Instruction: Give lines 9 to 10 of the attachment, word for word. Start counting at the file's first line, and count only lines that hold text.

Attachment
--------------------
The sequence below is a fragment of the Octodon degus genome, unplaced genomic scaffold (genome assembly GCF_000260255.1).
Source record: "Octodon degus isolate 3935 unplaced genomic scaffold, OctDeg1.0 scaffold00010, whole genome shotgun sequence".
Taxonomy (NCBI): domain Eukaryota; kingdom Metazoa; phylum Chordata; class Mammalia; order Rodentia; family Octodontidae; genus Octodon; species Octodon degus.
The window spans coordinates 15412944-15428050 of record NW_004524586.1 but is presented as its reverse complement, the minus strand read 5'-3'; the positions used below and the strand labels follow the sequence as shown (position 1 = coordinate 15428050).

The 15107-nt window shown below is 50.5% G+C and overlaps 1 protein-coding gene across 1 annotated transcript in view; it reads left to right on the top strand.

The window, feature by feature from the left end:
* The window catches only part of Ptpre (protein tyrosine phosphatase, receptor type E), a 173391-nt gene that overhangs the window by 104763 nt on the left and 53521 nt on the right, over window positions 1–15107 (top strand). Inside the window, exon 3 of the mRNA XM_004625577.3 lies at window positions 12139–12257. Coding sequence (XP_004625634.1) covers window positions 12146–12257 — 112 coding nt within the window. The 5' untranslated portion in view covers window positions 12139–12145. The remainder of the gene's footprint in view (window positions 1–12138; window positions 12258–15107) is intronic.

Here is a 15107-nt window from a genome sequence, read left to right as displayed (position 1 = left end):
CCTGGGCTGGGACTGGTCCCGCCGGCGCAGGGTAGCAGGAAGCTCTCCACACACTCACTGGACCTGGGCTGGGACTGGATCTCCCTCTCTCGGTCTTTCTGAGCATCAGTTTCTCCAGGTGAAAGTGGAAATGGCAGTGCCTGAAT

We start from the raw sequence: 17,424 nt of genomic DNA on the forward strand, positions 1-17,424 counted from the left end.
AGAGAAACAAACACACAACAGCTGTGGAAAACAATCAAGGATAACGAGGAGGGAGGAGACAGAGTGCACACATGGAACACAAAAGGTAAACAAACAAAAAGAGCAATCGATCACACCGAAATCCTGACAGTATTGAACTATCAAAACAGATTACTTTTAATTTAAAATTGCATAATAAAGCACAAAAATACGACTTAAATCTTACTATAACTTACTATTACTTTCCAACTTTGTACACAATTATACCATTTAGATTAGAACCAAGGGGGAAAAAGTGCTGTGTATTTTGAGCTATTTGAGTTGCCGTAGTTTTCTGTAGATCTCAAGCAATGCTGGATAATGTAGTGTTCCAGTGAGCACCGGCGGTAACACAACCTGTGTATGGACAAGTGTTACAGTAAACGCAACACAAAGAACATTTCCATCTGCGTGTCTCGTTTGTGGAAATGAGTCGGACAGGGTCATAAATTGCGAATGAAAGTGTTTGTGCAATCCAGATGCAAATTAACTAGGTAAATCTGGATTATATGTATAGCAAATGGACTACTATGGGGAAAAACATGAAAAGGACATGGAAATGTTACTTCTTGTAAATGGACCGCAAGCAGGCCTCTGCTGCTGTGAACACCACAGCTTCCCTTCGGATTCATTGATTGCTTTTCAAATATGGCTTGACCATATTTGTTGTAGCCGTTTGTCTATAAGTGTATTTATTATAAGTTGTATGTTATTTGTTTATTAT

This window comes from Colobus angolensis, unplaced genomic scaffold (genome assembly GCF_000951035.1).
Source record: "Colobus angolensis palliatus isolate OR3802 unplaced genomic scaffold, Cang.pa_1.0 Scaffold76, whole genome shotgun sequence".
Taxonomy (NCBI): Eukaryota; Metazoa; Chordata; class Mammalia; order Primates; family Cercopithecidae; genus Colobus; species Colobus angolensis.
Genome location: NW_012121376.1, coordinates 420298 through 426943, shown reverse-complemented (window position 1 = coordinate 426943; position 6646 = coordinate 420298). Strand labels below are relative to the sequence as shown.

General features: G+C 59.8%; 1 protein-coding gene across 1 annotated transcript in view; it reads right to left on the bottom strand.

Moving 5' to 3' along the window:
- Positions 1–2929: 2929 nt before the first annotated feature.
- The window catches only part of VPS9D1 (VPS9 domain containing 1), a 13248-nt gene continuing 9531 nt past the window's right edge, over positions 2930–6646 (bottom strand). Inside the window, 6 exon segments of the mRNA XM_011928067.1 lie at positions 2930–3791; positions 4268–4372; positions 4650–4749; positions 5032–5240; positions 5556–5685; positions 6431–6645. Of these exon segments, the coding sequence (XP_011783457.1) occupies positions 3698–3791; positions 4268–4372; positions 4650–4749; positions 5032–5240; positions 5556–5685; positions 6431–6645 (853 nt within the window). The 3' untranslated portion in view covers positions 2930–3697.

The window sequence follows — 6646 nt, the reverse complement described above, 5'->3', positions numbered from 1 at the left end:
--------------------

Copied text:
CCTGGGCTGGGACTGGTCCCGCCGGCGCAGGGTAGCAGGAAGCTCTCCACACACTCACTGGACCTGGGCTGGGACTGGATCTCCCTCTCTCGGTCTTTCTGAGCATCAGTTTCTCCAGGTGAAAGTGGAAATGGCAGTGCCTGAAT

We start from the raw sequence: 17,424 nt of genomic DNA on the forward strand, positions 1-17,424 counted from the left end.